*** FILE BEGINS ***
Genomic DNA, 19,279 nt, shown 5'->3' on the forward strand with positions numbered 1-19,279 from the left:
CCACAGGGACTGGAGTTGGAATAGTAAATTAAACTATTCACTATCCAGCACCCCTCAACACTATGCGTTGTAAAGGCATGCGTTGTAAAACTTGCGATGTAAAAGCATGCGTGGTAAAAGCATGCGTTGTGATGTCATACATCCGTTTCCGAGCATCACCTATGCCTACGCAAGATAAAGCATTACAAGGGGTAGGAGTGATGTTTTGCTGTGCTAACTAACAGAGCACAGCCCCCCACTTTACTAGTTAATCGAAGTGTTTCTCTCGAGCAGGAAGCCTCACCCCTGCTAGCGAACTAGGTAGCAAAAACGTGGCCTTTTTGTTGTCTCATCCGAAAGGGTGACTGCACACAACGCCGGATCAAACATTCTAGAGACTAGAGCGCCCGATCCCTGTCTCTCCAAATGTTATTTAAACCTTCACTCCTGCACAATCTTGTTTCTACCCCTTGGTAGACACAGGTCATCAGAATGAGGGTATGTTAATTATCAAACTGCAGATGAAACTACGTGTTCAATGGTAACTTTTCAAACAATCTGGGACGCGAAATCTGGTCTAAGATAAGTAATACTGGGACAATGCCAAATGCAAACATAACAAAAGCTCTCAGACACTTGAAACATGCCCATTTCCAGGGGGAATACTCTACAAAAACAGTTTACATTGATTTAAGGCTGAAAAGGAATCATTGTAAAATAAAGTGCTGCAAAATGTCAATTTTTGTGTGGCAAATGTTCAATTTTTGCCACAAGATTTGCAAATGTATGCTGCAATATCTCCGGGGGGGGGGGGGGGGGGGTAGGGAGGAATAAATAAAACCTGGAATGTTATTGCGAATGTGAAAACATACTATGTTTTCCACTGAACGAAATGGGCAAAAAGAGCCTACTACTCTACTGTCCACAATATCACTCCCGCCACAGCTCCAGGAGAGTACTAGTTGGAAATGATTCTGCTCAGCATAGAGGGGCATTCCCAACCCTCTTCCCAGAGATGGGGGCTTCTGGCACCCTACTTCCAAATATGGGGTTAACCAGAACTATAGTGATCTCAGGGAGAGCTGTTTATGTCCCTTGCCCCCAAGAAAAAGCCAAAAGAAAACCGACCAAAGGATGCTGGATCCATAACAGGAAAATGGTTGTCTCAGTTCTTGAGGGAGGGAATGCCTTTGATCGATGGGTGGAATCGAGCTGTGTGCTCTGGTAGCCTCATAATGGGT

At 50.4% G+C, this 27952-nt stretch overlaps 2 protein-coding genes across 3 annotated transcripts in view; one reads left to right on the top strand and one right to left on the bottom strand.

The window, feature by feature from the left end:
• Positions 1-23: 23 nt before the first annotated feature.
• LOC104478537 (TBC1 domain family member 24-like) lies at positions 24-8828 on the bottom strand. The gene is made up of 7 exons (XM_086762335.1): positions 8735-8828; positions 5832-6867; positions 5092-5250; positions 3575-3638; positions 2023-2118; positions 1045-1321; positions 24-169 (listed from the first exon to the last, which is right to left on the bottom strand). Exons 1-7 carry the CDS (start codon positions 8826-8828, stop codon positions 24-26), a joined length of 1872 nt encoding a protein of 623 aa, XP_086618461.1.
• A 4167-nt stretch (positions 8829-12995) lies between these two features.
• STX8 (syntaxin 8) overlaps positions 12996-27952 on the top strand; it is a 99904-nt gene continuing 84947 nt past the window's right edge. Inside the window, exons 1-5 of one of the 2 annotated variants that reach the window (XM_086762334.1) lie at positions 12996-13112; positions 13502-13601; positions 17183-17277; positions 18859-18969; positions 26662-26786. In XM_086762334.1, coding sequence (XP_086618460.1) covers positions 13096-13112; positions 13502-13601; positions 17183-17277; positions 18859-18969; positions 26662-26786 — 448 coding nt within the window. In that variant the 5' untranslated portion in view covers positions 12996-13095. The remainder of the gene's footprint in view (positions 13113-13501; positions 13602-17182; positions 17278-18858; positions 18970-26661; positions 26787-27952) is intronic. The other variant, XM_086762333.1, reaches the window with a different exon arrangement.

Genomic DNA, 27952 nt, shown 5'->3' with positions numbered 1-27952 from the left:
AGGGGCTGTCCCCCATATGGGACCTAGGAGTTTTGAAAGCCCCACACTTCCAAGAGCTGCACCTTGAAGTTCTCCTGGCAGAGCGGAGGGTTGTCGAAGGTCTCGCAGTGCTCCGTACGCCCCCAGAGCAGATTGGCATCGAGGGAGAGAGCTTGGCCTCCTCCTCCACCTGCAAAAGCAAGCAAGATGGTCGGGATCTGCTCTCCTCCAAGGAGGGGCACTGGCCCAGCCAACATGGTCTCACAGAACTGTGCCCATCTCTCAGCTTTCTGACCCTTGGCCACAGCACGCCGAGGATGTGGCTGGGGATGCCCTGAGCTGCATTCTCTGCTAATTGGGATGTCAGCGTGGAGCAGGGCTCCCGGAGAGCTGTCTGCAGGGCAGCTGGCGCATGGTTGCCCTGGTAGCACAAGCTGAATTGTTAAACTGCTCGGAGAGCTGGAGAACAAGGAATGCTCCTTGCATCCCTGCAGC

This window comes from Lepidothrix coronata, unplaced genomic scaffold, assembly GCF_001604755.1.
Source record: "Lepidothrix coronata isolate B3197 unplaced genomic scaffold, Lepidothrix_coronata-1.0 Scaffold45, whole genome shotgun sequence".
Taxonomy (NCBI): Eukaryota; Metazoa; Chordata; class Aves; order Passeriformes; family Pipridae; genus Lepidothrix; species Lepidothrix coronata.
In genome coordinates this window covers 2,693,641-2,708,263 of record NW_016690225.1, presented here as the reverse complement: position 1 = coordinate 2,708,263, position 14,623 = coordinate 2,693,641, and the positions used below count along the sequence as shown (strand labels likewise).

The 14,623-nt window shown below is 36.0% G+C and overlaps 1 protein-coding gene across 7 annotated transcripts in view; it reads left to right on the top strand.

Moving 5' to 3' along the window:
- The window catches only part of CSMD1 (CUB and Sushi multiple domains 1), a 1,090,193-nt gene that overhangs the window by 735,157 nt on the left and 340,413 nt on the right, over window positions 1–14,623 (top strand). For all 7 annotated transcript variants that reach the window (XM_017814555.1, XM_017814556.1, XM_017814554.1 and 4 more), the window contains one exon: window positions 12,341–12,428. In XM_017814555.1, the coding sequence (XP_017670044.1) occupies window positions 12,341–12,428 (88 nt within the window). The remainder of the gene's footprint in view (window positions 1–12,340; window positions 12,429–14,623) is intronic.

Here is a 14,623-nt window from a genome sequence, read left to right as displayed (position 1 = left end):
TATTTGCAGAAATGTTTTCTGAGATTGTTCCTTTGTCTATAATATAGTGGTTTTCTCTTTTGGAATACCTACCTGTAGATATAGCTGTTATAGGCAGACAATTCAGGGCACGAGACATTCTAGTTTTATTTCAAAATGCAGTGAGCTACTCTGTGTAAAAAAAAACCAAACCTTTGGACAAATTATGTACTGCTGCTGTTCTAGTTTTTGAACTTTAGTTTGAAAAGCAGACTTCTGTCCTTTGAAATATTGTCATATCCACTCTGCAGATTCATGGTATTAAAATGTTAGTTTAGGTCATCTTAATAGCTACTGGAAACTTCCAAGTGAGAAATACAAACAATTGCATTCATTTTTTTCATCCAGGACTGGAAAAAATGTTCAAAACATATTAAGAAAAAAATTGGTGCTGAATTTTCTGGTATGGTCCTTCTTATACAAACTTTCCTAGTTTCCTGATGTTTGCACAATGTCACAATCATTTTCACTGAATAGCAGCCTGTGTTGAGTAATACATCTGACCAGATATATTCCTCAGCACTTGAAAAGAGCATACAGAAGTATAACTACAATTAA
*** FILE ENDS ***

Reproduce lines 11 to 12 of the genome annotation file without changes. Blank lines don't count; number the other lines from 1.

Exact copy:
This window comes from Lepidothrix coronata, unplaced genomic scaffold, assembly GCF_001604755.1.
Source record: "Lepidothrix coronata isolate B3197 unplaced genomic scaffold, Lepidothrix_coronata-1.0 Scaffold45, whole genome shotgun sequence".